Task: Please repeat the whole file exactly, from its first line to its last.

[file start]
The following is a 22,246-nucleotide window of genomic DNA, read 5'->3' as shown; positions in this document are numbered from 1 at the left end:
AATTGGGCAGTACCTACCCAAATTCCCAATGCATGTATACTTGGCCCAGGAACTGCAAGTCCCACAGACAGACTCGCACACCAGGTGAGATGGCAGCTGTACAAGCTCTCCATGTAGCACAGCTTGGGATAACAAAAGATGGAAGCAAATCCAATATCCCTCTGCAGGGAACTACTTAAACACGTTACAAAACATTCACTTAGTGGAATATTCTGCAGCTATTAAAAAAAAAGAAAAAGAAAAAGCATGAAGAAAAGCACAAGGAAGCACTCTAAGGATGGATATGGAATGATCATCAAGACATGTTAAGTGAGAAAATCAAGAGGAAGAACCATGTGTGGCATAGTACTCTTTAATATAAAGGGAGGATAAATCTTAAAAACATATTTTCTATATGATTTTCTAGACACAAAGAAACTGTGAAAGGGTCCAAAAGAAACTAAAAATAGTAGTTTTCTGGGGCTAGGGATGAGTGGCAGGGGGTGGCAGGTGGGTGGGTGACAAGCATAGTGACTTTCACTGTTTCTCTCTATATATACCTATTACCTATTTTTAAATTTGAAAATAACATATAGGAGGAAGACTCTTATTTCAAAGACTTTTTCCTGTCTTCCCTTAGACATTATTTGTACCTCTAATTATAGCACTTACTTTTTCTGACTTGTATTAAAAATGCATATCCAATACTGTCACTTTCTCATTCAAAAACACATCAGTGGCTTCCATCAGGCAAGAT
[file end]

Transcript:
The following is a 22,246-nucleotide window of genomic DNA, read 5'->3' as shown; positions in this document are numbered from 1 at the left end:
AATTGGGCAGTACCTACCCAAATTCCCAATGCATGTATACTTGGCCCAGGAACTGCAAGTCCCACAGACAGACTCGCACACCAGGTGAGATGGCAGCTGTACAAGCTCTCCATGTAGCACAGCTTGGGATAACAAAAGATGGAAGCAAATCCAATATCCCTCTGCAGGGAACTACTTAAACACGTTACAAAACATTCACTTAGTGGAATATTCTGCAGCTATTAAAAAAAAAGAAAAAGAAAAAGCATGAAGAAAAGCACAAGGAAGCACTCTAAGGATGGATATGGAATGATCATCAAGACATGTTAAGTGAGAAAATCAAGAGGAAGAACCATGTGTGGCATAGTACTCTTTAATATAAAGGGAGGATAAATCTTAAAAACATATTTTCTATATGATTTTCTAGACACAAAGAAACTGTGAAAGGGTCCAAAAGAAACTAAAAATAGTAGTTTTCTGGGGCTAGGGATGAGTGGCAGGGGGTGGCAGGTGGGTGGGTGACAAGCATAGTGACTTTCACTGTTTCTCTCTATATATACCTATTACCTATTTTTAAATTTGAAAATAACATATAGGAGGAAGACTCTTATTTCAAAGACTTTTTCCTGTCTTCCCTTAGACATTATTTGTACCTCTAATTATAGCACTTACTTTTTCTGACTTGTATTAAAAATGCATATCCAATACTGTCACTTTCTCATTCAAAAACACATCAGTGGCTTCCATCAGGCAAGAT